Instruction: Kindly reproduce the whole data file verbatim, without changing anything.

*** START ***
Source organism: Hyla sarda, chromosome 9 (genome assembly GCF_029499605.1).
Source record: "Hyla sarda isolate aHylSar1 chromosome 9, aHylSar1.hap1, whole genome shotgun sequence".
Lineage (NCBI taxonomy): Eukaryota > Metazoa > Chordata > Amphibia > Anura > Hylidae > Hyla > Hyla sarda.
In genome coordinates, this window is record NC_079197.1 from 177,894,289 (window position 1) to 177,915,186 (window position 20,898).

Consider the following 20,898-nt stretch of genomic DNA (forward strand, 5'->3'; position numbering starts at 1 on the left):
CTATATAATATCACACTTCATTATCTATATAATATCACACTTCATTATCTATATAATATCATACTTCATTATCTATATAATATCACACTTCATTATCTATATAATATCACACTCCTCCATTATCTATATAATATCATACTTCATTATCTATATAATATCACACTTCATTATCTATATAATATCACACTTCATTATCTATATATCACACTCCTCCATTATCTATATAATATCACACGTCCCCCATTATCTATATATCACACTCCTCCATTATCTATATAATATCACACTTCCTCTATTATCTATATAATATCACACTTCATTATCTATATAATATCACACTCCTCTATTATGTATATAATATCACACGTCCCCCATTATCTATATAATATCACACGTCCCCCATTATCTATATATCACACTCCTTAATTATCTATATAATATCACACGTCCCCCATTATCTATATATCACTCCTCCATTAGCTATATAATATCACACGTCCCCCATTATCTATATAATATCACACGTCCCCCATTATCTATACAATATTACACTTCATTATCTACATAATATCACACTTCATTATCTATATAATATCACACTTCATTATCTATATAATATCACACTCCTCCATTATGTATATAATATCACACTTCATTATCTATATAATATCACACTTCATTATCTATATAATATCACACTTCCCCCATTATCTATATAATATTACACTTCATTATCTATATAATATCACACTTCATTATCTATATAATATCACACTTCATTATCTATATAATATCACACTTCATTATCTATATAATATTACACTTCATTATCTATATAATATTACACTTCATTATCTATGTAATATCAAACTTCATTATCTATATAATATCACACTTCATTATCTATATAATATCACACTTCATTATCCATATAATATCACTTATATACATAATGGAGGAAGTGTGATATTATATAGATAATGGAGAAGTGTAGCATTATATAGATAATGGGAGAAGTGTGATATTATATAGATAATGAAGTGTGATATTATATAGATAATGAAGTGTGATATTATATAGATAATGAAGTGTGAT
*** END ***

Source organism: Hyla sarda, chromosome 9 (genome assembly GCF_029499605.1).
Source record: "Hyla sarda isolate aHylSar1 chromosome 9, aHylSar1.hap1, whole genome shotgun sequence".
Lineage (NCBI taxonomy): Eukaryota > Metazoa > Chordata > Amphibia > Anura > Hylidae > Hyla > Hyla sarda.
In genome coordinates, this window is record NC_079197.1 from 177,894,289 (window position 1) to 177,915,186 (window position 20,898).

Consider the following 20,898-nt stretch of genomic DNA (forward strand, 5'->3'; position numbering starts at 1 on the left):
CTATATAATATCACACTTCATTATCTATATAATATCACACTTCATTATCTATATAATATCATACTTCATTATCTATATAATATCACACTTCATTATCTATATAATATCACACTCCTCCATTATCTATATAATATCATACTTCATTATCTATATAATATCACACTTCATTATCTATATAATATCACACTTCATTATCTATATATCACACTCCTCCATTATCTATATAATATCACACGTCCCCCATTATCTATATATCACACTCCTCCATTATCTATATAATATCACACTTCCTCTATTATCTATATAATATCACACTTCATTATCTATATAATATCACACTCCTCTATTATGTATATAATATCACACGTCCCCCATTATCTATATAATATCACACGTCCCCCATTATCTATATATCACACTCCTTAATTATCTATATAATATCACACGTCCCCCATTATCTATATATCACTCCTCCATTAGCTATATAATATCACACGTCCCCCATTATCTATATAATATCACACGTCCCCCATTATCTATACAATATTACACTTCATTATCTACATAATATCACACTTCATTATCTATATAATATCACACTTCATTATCTATATAATATCACACTCCTCCATTATGTATATAATATCACACTTCATTATCTATATAATATCACACTTCATTATCTATATAATATCACACTTCCCCCATTATCTATATAATATTACACTTCATTATCTATATAATATCACACTTCATTATCTATATAATATCACACTTCATTATCTATATAATATCACACTTCATTATCTATATAATATTACACTTCATTATCTATATAATATTACACTTCATTATCTATGTAATATCAAACTTCATTATCTATATAATATCACACTTCATTATCTATATAATATCACACTTCATTATCCATATAATATCACTTATATACATAATGGAGGAAGTGTGATATTATATAGATAATGGAGAAGTGTAGCATTATATAGATAATGGGAGAAGTGTGATATTATATAGATAATGAAGTGTGATATTATATAGATAATGAAGTGTGATATTATATAGATAATGAAGTGTGAT